Reliable Asset World: Opening Workshop

May 11th, 2017

Reliable Asset World 2017 – the fourth annual gathering of reliability and maintenance engineering professionals in Clearwater Beach, Florida, hosted by UE Systems – kicked off Tuesday with an educational workshop on How to Break The Vicious Cycle of Reactive Maintenance by Joe Anderson, CMRP, Reliability Manager at Schwan Foods in Salina, KS.

While the food industry has some of its own unique wrinkles and challenges, Joe explained, many of the basic principles of dealing with a team or organization that's entrenched in a reactive maintenance mode and transitioning it to a predictive and preventive maintenance practices remain the same. He outlined some of his experiences reducing waste, improving efficiency and strengthening teams over 20 years in various industries.

Moving away from the firefighter model

One of the key concepts Joe focused in on was the need to move away from the "firefighter" model of maintenance engineering. Sure, it's nice when you're able to come in as a maintenance team and save the day when something's broken and fix it in record time. But it's even better when essential equipment doesn't break in the first place.

"We need you to do 100 percent of one job well; you can't do 500 percent."

There were about 230,000 manufacturing companies in the U.S. employing more than 100 employees in 2014, Joe pointed out – but less than 1 percent of them can be considered "world class" in terms of reliability maintenance practice. One of the problems is the gap in awareness of failure modes. "All people know about is breakdowns," said Joe. " You might have one 30-minute breakdown in an 8-hour period, but what about 10 2-minute outages every 8 hours? It turns out minor stops are the biggest loss."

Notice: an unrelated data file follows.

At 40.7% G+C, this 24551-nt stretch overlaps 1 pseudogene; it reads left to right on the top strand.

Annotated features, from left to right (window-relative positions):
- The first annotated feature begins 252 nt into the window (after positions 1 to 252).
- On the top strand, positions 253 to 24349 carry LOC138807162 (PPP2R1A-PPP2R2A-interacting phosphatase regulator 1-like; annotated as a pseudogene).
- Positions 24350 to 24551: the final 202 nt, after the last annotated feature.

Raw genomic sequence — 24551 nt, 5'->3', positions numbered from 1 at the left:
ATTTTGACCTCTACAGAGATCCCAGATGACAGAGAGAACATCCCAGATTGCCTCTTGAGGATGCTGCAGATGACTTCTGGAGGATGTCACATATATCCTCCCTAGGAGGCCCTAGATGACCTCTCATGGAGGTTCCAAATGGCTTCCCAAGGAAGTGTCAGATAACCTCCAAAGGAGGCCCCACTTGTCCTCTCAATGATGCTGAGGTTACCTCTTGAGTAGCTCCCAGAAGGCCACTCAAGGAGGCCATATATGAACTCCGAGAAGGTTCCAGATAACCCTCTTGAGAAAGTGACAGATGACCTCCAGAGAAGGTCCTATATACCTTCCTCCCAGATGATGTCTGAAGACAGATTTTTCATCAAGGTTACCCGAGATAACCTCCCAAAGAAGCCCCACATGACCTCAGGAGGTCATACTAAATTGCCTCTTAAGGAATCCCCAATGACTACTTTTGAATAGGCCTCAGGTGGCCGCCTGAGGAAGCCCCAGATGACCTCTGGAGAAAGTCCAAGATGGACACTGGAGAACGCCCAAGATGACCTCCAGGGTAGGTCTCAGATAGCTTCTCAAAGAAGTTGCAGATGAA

When Joe gets to a new organization, he spends 4 to 6 months developing credibility, getting quick wins and cleaning up his own house – maintenance – before pushing initiatives out into the rest of the plant floor. Sometimes, you have to conversations with people who don't necessarily want to hear them. 

"I had to tell a supervisor: You're doing five people's jobs and you're doing 20 percent of each job well," said Joe. "We need you to do 100 percent of one job well; you can't do 500 percent."

Building a proactive workflow model

One of the first steps start with building an asset catalog, so that you're not wasting resources time finding parts or ordering unnecessary replacements. Once you know what you have, you need to standardize operations, so that everyone is working toward the same goals and in the same pattern. Just having the program's not enough – it needs to generate consistent results.

"If you're doing PM and it's still breaking down every two months – it's not PM," said Joe. "Take the subjectiveness out and make it scientific. Maintenance is scientific, not artistry."

Once you have the plans and assets in place, it's time to sell. Managing a reliability program – or really, any effort at all – means selling in three different directions: Up, out and down.

Managing in three directions

When managing up, you're basically selling to leadership, showing the value added and the costs avoided by new maintenance efforts.

Managing down might seem like the most straightforward, especially if you have decades of experience running a team. When you're trying to change the way the team functions, you need to sell the operational benefits, remove obstacles to implementation and most importantly, do not make excuses.

Managing out means building coalitions and allies, selling the value of process improvement to other teams and stakeholders and offering to train their people. You don't want to roll in telling people they're doing it all wrong – you need to build partnerships.

At the end of the day, Joe emphasized, "If you're in an organization that's 10 percent reactive, you can't come in and implement the same plans." Understand that the Pareto Principle applies in maintenance just as it does in the market: 20 percent of your assets are causing 80 percent of your problems. Focus on those, and you'll see uptime go up, wrench time go up and costs go down.

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